So you are an artist and have a new album. You want to make yourself heard, but nobody, absolutely nobody has waited for your release. Your missing a fan base. Build a fan base. Collect e-mails with your newsletter, run a blog and collect RSS subscribers, don’t forget Twitter and Facebook. Try it at MySpace. Play gigs at your local community (that’s the best) and sell your CD’s there.
So you have an album
You’ve sent all your friends and newsletter subscribers an e-mail, updated your blog with your latest YouTube video (200 views) and gave away some tracks for free (500 downloads). Wow, you used a Creative Commons license, but it was not self-promoting. You’ve sold 50 downloads on iTunes. Time for a change. First of all you need an EPK, the electronic press kit (Wikipedia).
Electronic Press Kit
An EPK in the music industry might contain the following:
- Music clips (with accompanying lyrics)
- High resolution press photos
- Tour dates
- Promotional videos
- Website links
- Press reviews and interviews
- “RIYL” or “recommended if you like” list: a listing of artists of similar styles or genres
- Contact information
Spread the word
Music is not self-promoting. You have to move your ass and inform the local press (Rolling Stone is not a good start) and local radio stations. Write personal e-mails and use your phone.
Hail the music blogs
When it comes to internet promotion, then you have to inform the music blogs. Anthony Volodkins hypem from NY is the central of all music blogs. Go to the blog directory and look for blogs that fit your music genre. Follow the links to the blogs and send the bloggers a personal message (don’t forget to include your link to the EPK). No spam, a personal message.
Choose the music blogs wisely. You need blogs with audience. Grab Firefox and download the SearchStatus plugin. Now you can see the Alexa rank at the lower right side of your browser. Is it around 200’000? Send an e-mail. Is it around 1.2 million, don’t waste your time. Another good indicator is the amount of followers on hypem.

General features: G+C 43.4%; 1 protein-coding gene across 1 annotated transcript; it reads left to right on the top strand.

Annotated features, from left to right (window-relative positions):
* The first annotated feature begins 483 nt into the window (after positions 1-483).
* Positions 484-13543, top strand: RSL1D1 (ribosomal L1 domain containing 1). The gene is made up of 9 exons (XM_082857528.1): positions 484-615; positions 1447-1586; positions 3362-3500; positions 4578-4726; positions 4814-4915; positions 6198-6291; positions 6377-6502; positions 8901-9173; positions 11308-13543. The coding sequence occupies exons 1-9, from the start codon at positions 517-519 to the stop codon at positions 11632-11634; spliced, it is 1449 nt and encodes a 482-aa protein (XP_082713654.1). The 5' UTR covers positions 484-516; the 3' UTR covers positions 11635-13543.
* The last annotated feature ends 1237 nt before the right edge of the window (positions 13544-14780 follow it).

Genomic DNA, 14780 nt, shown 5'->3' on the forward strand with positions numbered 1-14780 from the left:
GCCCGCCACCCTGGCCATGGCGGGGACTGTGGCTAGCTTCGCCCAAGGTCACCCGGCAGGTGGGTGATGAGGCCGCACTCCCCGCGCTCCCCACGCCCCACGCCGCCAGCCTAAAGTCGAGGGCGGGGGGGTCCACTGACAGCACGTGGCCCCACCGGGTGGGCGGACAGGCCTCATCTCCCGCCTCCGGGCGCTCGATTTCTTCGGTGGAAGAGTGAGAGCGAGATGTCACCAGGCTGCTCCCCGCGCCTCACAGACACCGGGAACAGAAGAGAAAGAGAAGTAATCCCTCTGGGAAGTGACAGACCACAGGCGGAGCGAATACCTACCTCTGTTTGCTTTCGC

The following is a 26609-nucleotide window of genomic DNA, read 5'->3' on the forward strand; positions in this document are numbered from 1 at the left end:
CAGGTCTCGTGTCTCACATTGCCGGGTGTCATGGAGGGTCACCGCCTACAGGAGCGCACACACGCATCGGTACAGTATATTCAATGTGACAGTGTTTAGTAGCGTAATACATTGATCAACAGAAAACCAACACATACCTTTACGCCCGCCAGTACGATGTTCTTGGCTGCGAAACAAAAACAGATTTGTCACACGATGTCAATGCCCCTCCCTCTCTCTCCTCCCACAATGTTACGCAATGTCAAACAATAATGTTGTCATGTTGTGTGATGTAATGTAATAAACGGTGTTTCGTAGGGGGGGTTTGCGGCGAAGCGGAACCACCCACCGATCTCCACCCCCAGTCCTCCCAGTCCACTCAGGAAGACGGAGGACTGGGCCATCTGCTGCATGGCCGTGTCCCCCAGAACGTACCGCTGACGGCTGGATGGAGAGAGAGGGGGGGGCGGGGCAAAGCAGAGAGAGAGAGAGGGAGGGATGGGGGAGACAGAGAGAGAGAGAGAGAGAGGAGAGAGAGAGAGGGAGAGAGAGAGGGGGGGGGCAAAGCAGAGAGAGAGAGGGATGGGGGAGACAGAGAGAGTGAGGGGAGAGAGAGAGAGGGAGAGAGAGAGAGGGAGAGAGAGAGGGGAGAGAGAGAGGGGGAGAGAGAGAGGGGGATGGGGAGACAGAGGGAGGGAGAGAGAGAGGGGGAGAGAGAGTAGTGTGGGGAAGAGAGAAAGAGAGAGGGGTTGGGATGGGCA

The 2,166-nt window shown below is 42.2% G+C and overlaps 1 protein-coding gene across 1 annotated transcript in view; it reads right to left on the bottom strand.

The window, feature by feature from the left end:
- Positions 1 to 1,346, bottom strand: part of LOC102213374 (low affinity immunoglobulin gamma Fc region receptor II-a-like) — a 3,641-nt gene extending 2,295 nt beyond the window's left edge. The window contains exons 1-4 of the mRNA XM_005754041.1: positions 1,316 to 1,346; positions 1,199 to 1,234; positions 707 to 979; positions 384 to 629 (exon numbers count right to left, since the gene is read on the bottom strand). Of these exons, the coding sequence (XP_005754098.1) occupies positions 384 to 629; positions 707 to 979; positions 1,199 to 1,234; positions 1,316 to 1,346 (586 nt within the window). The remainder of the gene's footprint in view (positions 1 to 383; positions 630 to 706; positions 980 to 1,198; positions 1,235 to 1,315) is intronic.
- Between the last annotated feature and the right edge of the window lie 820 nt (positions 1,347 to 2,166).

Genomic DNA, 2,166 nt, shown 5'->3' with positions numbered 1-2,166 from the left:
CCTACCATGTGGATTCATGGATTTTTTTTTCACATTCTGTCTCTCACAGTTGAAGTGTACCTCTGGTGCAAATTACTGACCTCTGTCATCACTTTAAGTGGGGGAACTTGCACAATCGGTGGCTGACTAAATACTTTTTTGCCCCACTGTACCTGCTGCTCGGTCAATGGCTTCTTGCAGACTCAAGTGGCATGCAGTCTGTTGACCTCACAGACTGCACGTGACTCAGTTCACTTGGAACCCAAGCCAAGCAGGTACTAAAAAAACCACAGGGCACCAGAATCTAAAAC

To be honest, there are no high frequent Netlabel places, but you can give it a try. Nobody went famous with these tips, but it’s fun. Go to clongclongmoo and submit your music. Netlabels.org was once a good place. It’s dead now and waiting for the rebirth. Netlabelindex also maintains a release database. SoundShiva looks good. Upload it to archive.org, ccMixter, Jamendo, Free Music Archive, Dogmazic (we uploaded two compilations to archive.org, made no promo and they have been downloaded over 40’000 times) and soniqsquirrel.
Podcaster are always looking for good music. The problem: In most cases it has to podsafe (safe to play in podcasts, means almost royalty free). Submit your music to music alley and read this article, where music podcasters look for podsafe music. Search at PodcastAlley, PodcastDirectory or iTunes some music podcasts and write the podcasters a personal e-mail. Don’t forget about IndieFeed.
We’re not sure if this is necessary. Free streaming (progressive download) is the key. Upload to YouTube, Soundcloud. Spotify is also nice. Just give away one promo track, this is more effective, than spreading the whole album.
Pay what you want
Bandcamp offers nice options to accomplish this task. But. It only works for Radioheads album Rainbows. All other newcomer artists only earn cents. If your fan base is small, this is nothing for you.
Google for relevant forums and drop a message. Always carefully watch out, that you don’t spam.
Do you have more tips? What are your experiences? Write us your opinion. Do you have good/bad experiences with promotion agency’s? Distributors? Are you a self-promoter? Do you run a Netlabel? We want to hear from you.
Thanks for the image illuminaut